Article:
Tri visitors good for tourism
AS MOOLOOLABA Triathlon competitors continue to trickle out of town today they will have left an estimated $25 million in Coast coffers.
Thousands of competitors - from young swimmers through to elite international triathletes - took part in the three-day festival which concluded yesterday.
Event founder Garth Prowd has seen it evolve from humble beginnings in 1993 when it featured a mere 600 entries to an internationally recognised event.
Mr Prowd, a consultant with organiser USM events, said due to the festival's unique nature it had been insulated from the global financial crisis and had continued to bring in massive economic benefits for the Sunshine Coast.
While the event directly injected $15 million into the regional economy in areas such as accommodation, food and retail it would also create another $10 million in indirect benefits, he said.
"(For) Mooloolaba the benefit directly will be well over $15 million and if you take on the added flow-on effect it will be about another $10 million, according to our estimations.
"I don't know if you noticed, but on the Sunshine Coast for months there have been elite athletes, people riding bikes, their coaches who come from all over the world to train.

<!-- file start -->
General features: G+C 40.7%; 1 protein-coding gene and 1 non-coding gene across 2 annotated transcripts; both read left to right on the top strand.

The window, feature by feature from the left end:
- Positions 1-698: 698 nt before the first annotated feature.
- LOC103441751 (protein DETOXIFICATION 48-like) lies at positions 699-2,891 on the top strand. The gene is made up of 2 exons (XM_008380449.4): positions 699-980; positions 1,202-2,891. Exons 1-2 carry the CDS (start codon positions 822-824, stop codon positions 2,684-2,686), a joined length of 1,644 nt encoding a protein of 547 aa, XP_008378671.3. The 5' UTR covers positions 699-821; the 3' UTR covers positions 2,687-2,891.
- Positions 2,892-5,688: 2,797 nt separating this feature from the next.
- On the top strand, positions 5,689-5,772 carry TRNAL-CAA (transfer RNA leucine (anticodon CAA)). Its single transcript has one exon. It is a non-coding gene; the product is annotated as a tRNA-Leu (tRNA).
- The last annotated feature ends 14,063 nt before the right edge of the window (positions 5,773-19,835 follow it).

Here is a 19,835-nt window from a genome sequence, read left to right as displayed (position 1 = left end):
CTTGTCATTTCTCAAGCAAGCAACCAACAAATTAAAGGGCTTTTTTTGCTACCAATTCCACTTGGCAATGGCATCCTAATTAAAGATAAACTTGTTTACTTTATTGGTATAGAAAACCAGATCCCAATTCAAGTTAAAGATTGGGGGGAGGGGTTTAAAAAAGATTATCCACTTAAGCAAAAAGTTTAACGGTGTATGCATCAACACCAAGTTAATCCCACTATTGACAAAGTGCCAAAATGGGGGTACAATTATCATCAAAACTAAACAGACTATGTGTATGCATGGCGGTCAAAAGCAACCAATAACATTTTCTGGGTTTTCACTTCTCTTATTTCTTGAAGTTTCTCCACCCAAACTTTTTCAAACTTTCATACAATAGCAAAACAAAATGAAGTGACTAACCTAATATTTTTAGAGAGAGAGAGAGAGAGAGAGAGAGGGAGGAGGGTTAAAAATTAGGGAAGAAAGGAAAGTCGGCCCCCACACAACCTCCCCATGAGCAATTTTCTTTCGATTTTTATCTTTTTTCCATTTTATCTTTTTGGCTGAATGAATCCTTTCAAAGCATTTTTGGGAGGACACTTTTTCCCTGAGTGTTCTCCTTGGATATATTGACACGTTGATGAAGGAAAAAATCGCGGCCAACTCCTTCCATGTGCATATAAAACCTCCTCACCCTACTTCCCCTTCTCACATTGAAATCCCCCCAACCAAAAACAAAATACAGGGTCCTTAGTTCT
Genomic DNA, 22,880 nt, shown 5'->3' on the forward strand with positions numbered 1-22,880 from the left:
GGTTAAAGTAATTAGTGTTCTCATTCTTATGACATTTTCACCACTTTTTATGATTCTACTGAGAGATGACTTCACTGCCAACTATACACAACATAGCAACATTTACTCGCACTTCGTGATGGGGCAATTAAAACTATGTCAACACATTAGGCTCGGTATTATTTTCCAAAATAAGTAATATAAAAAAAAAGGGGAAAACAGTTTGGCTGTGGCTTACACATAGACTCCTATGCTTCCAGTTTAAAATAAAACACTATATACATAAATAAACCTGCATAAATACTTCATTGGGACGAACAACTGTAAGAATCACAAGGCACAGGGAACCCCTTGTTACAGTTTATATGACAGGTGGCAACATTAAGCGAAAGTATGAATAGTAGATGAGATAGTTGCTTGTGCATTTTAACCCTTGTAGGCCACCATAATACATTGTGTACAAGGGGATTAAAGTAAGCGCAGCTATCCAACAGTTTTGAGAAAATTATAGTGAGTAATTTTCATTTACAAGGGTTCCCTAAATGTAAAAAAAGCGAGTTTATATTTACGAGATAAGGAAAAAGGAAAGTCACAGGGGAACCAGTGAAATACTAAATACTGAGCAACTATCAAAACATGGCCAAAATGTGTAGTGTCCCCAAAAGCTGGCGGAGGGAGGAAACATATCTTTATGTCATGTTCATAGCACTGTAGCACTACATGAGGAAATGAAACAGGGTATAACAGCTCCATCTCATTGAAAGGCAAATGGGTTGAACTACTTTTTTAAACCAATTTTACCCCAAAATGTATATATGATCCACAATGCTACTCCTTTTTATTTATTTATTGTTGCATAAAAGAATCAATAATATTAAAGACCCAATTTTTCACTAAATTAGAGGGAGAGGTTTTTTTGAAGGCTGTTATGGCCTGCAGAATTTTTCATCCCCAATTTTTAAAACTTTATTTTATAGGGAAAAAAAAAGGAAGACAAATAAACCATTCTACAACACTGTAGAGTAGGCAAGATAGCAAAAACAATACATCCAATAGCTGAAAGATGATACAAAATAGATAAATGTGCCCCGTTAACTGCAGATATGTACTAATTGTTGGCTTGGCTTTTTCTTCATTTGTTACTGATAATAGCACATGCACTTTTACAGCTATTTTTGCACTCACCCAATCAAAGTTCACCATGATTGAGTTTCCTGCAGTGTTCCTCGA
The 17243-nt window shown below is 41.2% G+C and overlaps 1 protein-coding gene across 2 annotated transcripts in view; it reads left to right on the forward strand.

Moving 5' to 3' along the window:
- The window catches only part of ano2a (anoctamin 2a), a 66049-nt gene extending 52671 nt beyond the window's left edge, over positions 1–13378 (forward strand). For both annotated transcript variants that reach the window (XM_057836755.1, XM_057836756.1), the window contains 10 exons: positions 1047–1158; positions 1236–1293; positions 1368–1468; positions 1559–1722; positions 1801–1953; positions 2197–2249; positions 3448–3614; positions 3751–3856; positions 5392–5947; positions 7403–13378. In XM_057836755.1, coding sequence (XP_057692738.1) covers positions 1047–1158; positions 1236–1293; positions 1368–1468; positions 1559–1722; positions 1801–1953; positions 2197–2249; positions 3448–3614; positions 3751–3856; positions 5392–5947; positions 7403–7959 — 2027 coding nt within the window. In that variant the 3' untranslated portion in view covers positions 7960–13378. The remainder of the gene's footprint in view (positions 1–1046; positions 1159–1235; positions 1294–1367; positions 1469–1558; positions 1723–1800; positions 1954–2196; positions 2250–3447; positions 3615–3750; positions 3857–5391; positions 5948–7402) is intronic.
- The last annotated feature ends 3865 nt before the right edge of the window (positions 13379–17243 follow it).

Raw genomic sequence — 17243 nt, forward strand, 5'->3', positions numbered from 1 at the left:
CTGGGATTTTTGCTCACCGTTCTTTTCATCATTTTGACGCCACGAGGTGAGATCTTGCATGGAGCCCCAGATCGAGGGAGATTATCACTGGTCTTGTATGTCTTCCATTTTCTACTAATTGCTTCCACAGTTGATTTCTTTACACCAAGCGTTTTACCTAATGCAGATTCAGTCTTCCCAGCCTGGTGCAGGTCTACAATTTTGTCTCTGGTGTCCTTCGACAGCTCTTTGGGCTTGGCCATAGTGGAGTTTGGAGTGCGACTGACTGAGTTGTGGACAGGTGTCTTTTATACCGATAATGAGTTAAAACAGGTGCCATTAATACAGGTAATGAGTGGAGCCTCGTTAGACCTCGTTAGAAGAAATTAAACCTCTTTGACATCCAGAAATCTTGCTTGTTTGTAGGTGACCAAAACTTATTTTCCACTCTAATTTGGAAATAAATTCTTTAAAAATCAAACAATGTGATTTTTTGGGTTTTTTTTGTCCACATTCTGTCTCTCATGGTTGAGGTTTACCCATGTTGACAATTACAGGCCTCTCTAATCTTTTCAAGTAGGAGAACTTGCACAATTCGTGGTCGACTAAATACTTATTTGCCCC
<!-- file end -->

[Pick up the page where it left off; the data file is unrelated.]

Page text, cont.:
"It's the same in Noosa. I saw at the pool there were six lanes set aside each day every day for international triathletes to train."
Mr Prowd said the Noosa and Mooloolaba triathlons had been successful because they were event-based and offered attendees a number of participation opportunities.
There was also broad appeal in that it offered participants a chance to race as well as socialise and relax.
"Event tourism in those days (when the event started out) is nowhere as big as what it is now," he said.
"I and many, many other people around the world know now the resurgence in tourism is going to be to a large extent dependent on the fact people are needing more of an excuse to take a holiday.
"While we're going through a global financial crisis or a credit squeeze - whatever you want to call it - our numbers have remained constant and continue to grow and grow.
"There hasn't been a glitch.
"Noosa fills up in minutes and Mooloolaba is not far behind it in terms of how quickly it fills up."